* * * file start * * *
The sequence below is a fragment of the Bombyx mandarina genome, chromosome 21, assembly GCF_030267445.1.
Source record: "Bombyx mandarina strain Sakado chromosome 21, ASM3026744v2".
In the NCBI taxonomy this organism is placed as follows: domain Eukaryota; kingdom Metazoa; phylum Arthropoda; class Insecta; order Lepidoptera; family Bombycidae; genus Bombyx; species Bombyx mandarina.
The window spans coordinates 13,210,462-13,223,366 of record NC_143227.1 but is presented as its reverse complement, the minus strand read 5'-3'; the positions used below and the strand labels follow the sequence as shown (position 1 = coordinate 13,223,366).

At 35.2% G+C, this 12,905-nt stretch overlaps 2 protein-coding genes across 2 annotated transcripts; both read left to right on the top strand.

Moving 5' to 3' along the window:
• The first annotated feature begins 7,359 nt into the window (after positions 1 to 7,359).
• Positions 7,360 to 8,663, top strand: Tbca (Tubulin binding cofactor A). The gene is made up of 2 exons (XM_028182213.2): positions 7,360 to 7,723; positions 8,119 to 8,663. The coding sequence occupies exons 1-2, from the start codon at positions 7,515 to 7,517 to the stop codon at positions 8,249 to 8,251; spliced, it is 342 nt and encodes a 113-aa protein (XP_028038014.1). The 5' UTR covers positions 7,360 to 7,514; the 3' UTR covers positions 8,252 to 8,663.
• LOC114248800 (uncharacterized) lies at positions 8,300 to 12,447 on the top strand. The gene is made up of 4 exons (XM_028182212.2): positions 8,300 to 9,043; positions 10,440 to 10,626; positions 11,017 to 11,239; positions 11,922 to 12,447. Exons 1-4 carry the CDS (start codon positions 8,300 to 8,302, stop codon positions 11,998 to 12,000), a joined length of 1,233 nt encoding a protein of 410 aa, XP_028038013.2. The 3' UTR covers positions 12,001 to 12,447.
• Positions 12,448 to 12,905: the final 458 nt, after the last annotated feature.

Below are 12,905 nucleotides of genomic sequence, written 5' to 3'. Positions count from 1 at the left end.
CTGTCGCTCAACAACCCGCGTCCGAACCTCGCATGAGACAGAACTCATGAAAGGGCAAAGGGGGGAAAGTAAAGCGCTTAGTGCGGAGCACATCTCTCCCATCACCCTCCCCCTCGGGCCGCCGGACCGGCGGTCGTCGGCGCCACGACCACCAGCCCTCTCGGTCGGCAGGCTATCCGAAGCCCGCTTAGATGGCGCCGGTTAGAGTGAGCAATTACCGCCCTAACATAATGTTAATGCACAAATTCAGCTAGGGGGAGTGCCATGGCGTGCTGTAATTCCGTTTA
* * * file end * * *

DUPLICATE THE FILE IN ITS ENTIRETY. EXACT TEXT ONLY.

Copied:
The sequence below is a fragment of the Bombyx mandarina genome, chromosome 21, assembly GCF_030267445.1.
Source record: "Bombyx mandarina strain Sakado chromosome 21, ASM3026744v2".
In the NCBI taxonomy this organism is placed as follows: domain Eukaryota; kingdom Metazoa; phylum Arthropoda; class Insecta; order Lepidoptera; family Bombycidae; genus Bombyx; species Bombyx mandarina.
The window spans coordinates 13,210,462-13,223,366 of record NC_143227.1 but is presented as its reverse complement, the minus strand read 5'-3'; the positions used below and the strand labels follow the sequence as shown (position 1 = coordinate 13,223,366).

At 35.2% G+C, this 12,905-nt stretch overlaps 2 protein-coding genes across 2 annotated transcripts; both read left to right on the top strand.

Moving 5' to 3' along the window:
• The first annotated feature begins 7,359 nt into the window (after positions 1 to 7,359).
• Positions 7,360 to 8,663, top strand: Tbca (Tubulin binding cofactor A). The gene is made up of 2 exons (XM_028182213.2): positions 7,360 to 7,723; positions 8,119 to 8,663. The coding sequence occupies exons 1-2, from the start codon at positions 7,515 to 7,517 to the stop codon at positions 8,249 to 8,251; spliced, it is 342 nt and encodes a 113-aa protein (XP_028038014.1). The 5' UTR covers positions 7,360 to 7,514; the 3' UTR covers positions 8,252 to 8,663.
• LOC114248800 (uncharacterized) lies at positions 8,300 to 12,447 on the top strand. The gene is made up of 4 exons (XM_028182212.2): positions 8,300 to 9,043; positions 10,440 to 10,626; positions 11,017 to 11,239; positions 11,922 to 12,447. Exons 1-4 carry the CDS (start codon positions 8,300 to 8,302, stop codon positions 11,998 to 12,000), a joined length of 1,233 nt encoding a protein of 410 aa, XP_028038013.2. The 3' UTR covers positions 12,001 to 12,447.
• Positions 12,448 to 12,905: the final 458 nt, after the last annotated feature.

Below are 12,905 nucleotides of genomic sequence, written 5' to 3'. Positions count from 1 at the left end.
CTGTCGCTCAACAACCCGCGTCCGAACCTCGCATGAGACAGAACTCATGAAAGGGCAAAGGGGGGAAAGTAAAGCGCTTAGTGCGGAGCACATCTCTCCCATCACCCTCCCCCTCGGGCCGCCGGACCGGCGGTCGTCGGCGCCACGACCACCAGCCCTCTCGGTCGGCAGGCTATCCGAAGCCCGCTTAGATGGCGCCGGTTAGAGTGAGCAATTACCGCCCTAACATAATGTTAATGCACAAATTCAGCTAGGGGGAGTGCCATGGCGTGCTGTAATTCCGTTTA